Sawyers and cabinetmakers acknowledge that red cedar wood suitable for wood working comes from trees that grow in old hardwood forest, while those from open areas are of little use. With the commonly planted pine forests with controlled burns and fast growth harvests rules out the growth of cedar. With this in mind , will eastern red cedar be available for another generation? Here in North Carolina it is becoming scarce. How about other areas?
From contributor C:
The cedar logged in the forests now were once fields back in the 1800's. Cedar growing on rocky limestone sites tends to grow slow and is tighter grained and redder than cedar growing on better soils. Cedar is growing ten times faster than it is being cut in the US. According to NRCS, cedar is taking over 760 acres per day in Oklahoma and is doing a lot of encroachment in other states. Cedar is growing four times faster than it is being cut in the Ozarks. We grind 400 truckloads of cedar for mulch from whole trees in a small area of OK. It is a weed tree that many ranchers cut, push up and burn. The cedar growing in the hardwoods in the gulleys and canyons of OK is just as good as anywhere in the US. There is over a billion board feet of cedar in those canyons. It is one of the most underutilized species in the US.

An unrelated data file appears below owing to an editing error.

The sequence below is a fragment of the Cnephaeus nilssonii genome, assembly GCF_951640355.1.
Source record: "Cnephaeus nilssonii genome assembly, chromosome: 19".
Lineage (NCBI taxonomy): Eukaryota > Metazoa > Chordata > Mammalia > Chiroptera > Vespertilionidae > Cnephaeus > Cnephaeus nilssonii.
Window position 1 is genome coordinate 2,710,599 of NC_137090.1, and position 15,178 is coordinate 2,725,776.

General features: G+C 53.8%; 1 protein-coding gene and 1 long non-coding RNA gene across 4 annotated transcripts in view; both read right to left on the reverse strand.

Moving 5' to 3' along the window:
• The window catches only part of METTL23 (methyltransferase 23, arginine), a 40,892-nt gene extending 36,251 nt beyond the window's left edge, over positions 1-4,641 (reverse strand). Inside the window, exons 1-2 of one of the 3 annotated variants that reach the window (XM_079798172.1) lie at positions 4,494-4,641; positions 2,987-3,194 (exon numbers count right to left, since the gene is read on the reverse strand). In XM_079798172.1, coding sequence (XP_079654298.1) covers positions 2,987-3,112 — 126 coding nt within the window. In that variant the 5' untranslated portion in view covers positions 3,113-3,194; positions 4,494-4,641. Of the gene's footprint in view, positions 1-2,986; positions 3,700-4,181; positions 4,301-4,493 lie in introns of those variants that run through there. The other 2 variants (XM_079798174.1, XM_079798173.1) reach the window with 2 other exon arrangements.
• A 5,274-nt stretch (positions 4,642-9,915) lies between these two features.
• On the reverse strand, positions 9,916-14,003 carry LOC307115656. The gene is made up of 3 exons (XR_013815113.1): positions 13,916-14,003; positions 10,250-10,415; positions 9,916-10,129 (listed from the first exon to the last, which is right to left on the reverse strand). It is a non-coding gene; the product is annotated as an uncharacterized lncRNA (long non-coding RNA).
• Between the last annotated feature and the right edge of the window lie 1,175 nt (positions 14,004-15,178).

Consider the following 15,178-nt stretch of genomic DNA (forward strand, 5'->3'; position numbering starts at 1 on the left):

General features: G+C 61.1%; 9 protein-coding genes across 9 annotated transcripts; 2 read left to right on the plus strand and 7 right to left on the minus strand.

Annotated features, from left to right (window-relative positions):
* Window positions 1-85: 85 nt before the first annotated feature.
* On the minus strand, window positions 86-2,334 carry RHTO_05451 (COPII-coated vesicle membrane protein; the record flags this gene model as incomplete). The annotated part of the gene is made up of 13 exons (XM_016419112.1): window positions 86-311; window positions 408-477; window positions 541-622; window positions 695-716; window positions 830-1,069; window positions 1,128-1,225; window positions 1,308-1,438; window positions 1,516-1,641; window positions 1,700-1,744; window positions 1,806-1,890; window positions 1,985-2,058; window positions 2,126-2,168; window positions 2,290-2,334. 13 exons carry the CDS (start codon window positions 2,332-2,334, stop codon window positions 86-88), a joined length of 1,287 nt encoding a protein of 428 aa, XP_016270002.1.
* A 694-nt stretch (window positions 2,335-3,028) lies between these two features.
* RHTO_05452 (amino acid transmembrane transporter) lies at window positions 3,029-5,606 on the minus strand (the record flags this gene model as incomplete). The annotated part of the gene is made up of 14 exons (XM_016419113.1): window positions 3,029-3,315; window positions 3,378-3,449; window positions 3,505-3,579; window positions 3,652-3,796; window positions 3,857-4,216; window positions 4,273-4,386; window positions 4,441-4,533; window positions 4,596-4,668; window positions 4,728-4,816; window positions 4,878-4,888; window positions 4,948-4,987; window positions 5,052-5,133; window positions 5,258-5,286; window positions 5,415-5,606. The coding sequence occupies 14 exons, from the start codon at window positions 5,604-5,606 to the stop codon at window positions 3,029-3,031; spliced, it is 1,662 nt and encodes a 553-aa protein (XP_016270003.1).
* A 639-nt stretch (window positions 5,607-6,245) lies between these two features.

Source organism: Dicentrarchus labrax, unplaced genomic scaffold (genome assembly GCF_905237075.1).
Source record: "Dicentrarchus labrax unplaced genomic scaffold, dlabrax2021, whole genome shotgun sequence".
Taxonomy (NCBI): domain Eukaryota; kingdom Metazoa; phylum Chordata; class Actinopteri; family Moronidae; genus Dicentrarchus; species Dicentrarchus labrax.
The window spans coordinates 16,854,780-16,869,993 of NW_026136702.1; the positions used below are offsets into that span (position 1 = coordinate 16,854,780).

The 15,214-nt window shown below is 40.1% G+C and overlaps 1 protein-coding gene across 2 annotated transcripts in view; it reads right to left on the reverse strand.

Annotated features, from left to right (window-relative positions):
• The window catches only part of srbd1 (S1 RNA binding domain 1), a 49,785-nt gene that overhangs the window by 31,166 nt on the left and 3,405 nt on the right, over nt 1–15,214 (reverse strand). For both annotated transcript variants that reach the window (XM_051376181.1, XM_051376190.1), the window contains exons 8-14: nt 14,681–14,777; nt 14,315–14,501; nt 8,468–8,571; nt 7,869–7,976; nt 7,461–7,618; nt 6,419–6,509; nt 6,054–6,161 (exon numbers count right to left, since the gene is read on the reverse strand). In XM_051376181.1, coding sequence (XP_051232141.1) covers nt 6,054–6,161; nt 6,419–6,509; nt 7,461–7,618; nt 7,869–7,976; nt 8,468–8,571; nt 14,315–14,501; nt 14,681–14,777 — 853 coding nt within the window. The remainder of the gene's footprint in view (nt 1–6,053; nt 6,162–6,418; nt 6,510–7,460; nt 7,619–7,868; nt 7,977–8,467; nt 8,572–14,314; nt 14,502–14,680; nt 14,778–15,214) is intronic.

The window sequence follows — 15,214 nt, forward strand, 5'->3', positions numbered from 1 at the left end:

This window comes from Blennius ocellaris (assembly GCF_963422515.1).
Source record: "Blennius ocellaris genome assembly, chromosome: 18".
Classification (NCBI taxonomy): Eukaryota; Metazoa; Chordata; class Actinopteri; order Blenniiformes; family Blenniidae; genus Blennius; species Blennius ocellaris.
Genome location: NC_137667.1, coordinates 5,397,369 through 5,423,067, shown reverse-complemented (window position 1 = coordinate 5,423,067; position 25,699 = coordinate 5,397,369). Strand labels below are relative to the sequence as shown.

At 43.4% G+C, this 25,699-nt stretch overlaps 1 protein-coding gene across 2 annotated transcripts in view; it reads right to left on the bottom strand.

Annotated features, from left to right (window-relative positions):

North Carolina at Greensboro was once home to George C Brown, the largest cedar paneling maker in the country. Bought out by Giles and Kendall and now operating in Huntsville AL and MO. South Carolina has a huge amount of cedar.
American Wood Fibers is grinding umpteen loads per day into pet bedding. A lot of cedar is heading to China now. The big clear logs are in high demand overseas and a lot of containers of logs along with cants head out on the water. Mills pay about 40 cents a foot here and exporters get 90 cents and up for export logs. Do not worry about us running out of cedar.